Los acólitos del terror de Pervez Musharraf

Después de que el despido mal aconsejado del jefe del Tribunal Supremo de Pakistán encendiera una tormenta de protestas públicas, el presidente general Pervez Musharraf puede estar confiando en que los fanáticos islámicos creen caos en la capital del país, Islamabad. Muchos sospechan que un baño de sangre orquestado, que conduzca a una intervención armada y a la declaración de una emergencia nacional, pueda servir como pretexto para posponer las elecciones de octubre de 2007. Esto podría permitirle al régimen dictatorial de Musharraf entrar en un octavo año de gobierno - y tal vez más allá.

Esta estrategia perversa suena casi increíble. Musharraf, a quien el presidente George W. Bush describe como su “amigo” y que apoya una versión “moderada iluminada” del Islam, considera que los dos intentos cercanos de asesinarlo por parte de extremistas religiosos es una medalla de honor. Pero su confianza secreta en la carta talibán –carta que, según se lo acusa, viene jugando desde hace años - aumenta a medida que su autoridad se debilita.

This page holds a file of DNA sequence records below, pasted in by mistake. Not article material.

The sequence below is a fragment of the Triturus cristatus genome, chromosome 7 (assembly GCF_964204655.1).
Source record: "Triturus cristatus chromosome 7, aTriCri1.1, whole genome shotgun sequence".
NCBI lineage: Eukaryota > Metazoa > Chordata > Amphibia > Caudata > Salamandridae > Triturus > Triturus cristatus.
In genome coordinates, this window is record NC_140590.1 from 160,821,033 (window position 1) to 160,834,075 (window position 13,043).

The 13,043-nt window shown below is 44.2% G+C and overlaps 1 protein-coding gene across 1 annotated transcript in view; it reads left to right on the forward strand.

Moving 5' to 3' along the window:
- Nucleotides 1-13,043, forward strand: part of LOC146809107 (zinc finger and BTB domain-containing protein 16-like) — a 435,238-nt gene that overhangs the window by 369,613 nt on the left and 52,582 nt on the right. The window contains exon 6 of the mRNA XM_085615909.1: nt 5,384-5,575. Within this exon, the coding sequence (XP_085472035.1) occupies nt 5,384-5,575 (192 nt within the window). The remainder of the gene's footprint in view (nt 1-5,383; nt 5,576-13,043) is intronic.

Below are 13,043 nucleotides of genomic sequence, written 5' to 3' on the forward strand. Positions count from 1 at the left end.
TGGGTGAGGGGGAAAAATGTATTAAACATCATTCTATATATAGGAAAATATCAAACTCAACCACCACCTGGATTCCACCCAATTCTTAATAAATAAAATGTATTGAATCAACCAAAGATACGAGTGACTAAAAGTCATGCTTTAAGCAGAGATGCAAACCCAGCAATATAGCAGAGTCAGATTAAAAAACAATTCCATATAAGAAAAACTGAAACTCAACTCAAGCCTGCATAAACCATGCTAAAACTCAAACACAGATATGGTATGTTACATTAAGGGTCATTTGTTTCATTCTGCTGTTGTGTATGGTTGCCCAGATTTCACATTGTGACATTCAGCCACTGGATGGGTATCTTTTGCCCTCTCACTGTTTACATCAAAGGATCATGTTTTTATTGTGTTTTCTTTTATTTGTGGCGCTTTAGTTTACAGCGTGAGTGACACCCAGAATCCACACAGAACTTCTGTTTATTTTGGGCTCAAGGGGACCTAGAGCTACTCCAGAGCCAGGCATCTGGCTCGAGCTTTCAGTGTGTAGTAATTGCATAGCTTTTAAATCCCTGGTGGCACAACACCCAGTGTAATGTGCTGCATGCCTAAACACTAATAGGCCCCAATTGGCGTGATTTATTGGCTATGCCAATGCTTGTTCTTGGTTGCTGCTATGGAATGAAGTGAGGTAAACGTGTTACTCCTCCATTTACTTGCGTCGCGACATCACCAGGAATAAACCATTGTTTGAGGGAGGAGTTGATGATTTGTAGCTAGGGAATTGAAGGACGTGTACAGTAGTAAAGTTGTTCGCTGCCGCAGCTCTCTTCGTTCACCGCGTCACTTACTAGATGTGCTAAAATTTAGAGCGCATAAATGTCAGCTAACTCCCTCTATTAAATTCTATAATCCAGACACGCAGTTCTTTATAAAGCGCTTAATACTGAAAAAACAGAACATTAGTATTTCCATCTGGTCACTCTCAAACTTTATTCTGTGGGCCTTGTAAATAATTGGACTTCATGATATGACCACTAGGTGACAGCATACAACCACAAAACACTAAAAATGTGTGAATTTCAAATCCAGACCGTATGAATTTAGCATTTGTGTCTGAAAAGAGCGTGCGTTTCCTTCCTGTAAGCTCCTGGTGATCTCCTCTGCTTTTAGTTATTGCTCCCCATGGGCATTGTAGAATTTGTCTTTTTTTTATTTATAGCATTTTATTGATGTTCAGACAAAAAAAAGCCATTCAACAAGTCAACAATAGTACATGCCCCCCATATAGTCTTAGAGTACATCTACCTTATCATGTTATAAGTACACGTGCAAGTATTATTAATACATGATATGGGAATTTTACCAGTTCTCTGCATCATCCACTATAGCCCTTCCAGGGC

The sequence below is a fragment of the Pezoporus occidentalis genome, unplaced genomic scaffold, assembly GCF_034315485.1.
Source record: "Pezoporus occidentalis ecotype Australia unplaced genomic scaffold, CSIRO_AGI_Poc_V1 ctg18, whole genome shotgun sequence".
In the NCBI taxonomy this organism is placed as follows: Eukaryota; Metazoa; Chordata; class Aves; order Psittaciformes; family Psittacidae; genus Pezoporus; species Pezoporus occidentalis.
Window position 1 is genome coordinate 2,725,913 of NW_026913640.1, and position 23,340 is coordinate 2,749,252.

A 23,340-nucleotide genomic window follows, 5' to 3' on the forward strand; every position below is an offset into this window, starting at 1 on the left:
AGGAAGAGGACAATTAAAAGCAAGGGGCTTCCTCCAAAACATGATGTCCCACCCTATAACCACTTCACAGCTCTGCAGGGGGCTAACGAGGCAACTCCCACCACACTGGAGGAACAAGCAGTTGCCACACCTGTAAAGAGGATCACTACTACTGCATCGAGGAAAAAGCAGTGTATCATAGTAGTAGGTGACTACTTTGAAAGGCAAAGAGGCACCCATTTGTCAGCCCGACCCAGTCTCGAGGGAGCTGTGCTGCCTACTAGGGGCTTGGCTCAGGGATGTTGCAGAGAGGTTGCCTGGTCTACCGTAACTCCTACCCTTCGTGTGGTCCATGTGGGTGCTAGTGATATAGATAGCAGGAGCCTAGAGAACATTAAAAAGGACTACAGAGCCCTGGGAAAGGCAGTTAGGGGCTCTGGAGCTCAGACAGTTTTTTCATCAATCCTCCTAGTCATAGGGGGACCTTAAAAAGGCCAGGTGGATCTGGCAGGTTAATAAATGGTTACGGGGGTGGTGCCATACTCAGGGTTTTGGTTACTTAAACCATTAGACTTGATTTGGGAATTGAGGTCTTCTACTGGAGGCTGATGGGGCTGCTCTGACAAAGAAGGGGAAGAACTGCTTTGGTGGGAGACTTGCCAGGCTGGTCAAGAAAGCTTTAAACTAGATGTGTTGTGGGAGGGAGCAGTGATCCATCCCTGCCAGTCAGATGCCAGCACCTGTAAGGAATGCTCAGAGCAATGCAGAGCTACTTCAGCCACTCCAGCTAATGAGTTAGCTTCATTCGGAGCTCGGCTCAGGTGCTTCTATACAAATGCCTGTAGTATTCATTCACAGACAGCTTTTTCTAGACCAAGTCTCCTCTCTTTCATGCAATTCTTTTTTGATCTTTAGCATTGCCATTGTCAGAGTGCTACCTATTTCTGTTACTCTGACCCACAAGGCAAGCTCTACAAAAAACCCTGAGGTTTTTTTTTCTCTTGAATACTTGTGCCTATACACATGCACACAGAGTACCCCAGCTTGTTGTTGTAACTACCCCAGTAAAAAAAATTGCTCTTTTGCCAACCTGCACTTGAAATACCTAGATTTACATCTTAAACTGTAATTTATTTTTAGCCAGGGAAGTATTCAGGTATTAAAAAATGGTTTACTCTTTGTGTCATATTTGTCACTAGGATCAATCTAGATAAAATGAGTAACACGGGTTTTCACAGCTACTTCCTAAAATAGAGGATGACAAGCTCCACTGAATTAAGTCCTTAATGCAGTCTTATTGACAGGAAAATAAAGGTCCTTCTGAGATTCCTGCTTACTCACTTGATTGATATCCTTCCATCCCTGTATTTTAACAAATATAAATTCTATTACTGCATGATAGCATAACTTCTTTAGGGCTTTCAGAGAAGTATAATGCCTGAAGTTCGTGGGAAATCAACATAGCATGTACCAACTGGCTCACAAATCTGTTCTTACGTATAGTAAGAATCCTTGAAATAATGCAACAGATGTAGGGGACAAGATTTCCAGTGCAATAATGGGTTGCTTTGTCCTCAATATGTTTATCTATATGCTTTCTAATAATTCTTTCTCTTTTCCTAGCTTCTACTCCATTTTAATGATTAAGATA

Las señales de un caos orquestado por el gobierno abundan. En el corazón de Islamabad, grupos vigilantes de una mezquita financiada por el gobierno, Lal Masjid, merodean las calles y los bazaares imponiendo moralidad islámica y aterrorizando a los ciudadanos en la cara de la policía. Abiertamente simpatizantes de los talibán y los militantes que luchan contra el ejército paquistaní, los dos hermanos clérigos que dirigen Lal Masjid, Maulana Abdul Aziz y Maulana Abdur Rashid Ghazi, congregaron a su alrededor a un núcleo de organizaciones militantes prohibidas. Estas incluyen a Jaish-e Muhammad, considerada la pionera de los atentados suicidas en la región.

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